Irie rocks my world
Made-redundant marketer’s skincare company survives recession
DESPITE starting during the heart of the global recession, in 2009, Jamaican skincare company Irie Rock has managed to not only survive, but to thrive.
"Our offering has grown quite a bit. We started with only three products; now we have about 64 products within our product line," business owner Racquell Brown told the Jamaica Observer.
The idea for starting the company, Brown said, came to her in 2004 while she lived in the United Kingdom (UK).
"...When I was there I had no dermatologist that I would go to so I had to be making do, trying to figure it out," she said.
On returning to Jamaica, Brown said the idea still lingered, but the lack of capital to start the business forced her in another direction. The aspiring entrepreneur got a job at a coffee company, where she worked as a marketing co-ordinator.
Two years into working at the organisation, however, Brown said the company started making positions redundant.
"I started thinking that 'if you are one of those persons, what would you do? Do you want to go and find another job? Or do you want to, at this time start your own business?'," Brown said.
She answered in the affirmative to the latter and while on vacation leave from her nine-to-five job, she jumped in with both feet. She started promoting her line in hotels and gift shops across the island, and landed the first five customers.
"[It] was enough for us based on the fact that we just started out [and] I was working full-time at another company... it was enough for me to just get my foot in," Brown told the Observer.
Six months later, she got axed, but rather than be despondent, she used it as the fillip to become a full-time entrepreneur. Things really took off one month after that, as it is at that time that Irie Rock got one of its biggest contracts.
"I was in awe... that customer ended up holding the company down for a good two years," Brown gushed.
When the company just started "...I was doing production, sales, marketing... I lived in my car pretty much. I was literally driving around Jamaica just trying to get the product out," Brown said.
Today, the company has five employees, herself included.
Irie Rock's products include serums, body splashes and its newest introduction, a facial care line. The products, which were once only available in hotels and gift shops, are now also in beauty supply stores and pharmacies islandwide.
In the serum line, Irie Rock boasts an anti-ageing formula, a pigment serum, a vitamin C serum, a two per cent salicylic acid serum and a three per cent glycolic acid blend. The facial line, called Tea Tree and Witch Hazel, includes toners, moisturisers, cleansers, scrubs and an aloe vera gel. The body butters, body scrubs and body oils carry the scents of mango, papaya, coconut, vanilla and cocoa butter. The body splashes come in similar fragrances, with an additional coffee scented product. The "natural pampering ingredients" used provide a range of benefits, from moisturising to the prevention of wrinkles, sagging skin, age spots and clearing up acne and other blemishes.
But the road to success was not an easy trod for the proprietor who said being an entrepreneur "can be quite daunting".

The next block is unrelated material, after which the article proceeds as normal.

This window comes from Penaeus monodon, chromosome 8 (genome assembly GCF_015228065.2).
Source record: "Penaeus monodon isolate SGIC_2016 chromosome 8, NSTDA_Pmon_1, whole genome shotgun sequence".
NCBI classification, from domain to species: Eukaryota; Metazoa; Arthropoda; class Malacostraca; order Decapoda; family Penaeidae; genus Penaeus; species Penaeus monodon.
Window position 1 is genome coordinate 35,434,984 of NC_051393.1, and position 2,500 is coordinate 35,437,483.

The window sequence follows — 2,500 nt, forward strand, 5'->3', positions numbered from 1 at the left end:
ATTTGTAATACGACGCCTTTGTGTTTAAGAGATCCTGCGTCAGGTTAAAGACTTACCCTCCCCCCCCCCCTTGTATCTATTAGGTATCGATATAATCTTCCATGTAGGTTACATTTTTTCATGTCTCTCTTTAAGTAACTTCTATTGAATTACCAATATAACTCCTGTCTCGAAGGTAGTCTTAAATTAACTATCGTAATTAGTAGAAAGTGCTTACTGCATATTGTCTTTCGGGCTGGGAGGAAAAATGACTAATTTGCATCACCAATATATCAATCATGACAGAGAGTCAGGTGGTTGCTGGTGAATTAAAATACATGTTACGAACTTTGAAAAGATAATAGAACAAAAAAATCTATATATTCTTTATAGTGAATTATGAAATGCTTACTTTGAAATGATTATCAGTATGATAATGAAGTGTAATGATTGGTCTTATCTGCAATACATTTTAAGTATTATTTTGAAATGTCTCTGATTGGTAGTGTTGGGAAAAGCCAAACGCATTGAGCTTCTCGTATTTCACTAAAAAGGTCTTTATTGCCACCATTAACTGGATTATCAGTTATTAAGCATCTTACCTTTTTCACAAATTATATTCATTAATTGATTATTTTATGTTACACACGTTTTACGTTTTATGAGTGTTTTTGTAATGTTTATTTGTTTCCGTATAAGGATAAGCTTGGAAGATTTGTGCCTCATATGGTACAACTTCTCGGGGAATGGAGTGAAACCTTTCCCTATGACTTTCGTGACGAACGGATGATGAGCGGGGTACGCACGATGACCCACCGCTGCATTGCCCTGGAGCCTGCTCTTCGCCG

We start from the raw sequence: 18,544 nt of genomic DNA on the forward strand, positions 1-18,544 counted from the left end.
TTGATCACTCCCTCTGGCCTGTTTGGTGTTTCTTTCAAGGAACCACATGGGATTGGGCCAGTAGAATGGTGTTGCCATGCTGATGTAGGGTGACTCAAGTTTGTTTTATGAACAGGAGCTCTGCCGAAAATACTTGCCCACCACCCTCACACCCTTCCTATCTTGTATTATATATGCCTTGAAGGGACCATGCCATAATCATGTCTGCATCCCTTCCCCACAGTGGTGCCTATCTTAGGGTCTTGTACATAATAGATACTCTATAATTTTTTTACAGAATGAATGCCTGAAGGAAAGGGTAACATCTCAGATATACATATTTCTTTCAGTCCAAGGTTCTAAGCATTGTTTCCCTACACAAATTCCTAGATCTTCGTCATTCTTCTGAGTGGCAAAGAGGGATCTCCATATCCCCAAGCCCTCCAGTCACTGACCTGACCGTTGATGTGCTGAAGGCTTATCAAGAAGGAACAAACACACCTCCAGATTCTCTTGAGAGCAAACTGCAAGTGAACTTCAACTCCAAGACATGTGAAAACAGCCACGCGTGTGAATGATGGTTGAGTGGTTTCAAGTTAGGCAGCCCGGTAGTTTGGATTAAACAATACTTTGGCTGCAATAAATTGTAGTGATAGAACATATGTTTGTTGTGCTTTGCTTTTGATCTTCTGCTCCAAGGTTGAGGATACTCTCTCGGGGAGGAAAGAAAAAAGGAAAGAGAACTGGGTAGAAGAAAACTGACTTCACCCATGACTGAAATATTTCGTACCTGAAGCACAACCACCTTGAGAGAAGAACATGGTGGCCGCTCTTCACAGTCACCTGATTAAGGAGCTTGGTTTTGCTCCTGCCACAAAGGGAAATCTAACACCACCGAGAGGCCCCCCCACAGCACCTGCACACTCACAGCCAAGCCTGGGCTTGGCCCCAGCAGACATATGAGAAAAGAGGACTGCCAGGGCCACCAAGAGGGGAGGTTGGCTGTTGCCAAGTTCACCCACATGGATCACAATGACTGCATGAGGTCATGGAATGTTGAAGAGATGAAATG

"We try to use Jamaican products as much as possible... we get our coconut oil locally [and] we try to get as much cocoa butter locally. It poses its difficulties, to be honest. We also get our lemon grass locally," Brown said. "Unfortunately, for skin care, you don't get a lot of raw materials here in Jamaica, so we are forced to import it," she continued.
Asked about the company's other challenges, Brown told the Observer: "I realise that when you become an entrepreneur you don't sleep anymore... and it's not because you don't want to sleep but because your brain is constantly working and you're constantly worrying and you're not only thinking about your financial stability but your employees; how you are going to meet the sales target... how you are going to cover overheads on a whole."
She said that two years ago the company faced some "tough decisions" which led to the genesis of the facial line which "brought the company back on track".
"When introduced, it was more of a 'thank you Lord' kind of moment," Brown exclaimed.
Challenges aside, Brown says Irie Rock's biggest accomplishment to date occurred last November when an international entity made a request to have its products shipped overseas.
"That for us is a big thing because that is where we hope to extend the brand," said an overjoyed Brown.
She said though the overseas market can be "very competitive", it also has the potential to be "very [financially] rewarding". She said there are plans to launch an online campaign through social media. The platform she said would lead prospective consumers to the Irie Rock website and the Amazon stores in hopes that they will purchase goods.
"We want to be in the mix and in order for us to grow we know that we have to grow in these markets," Brown stated.
Brown also intends to do videos which would inform the public as to how to care for their skin as well as to capture more of the local market.
Irie Rock's products can be found in Fontana Pharmacy, Monarch Pharmacy, Clinicare, Geniss Pharmacy and Disson Beauty Supply Store.
See part seven in the series in the Sunday Observer, August 17, 2014.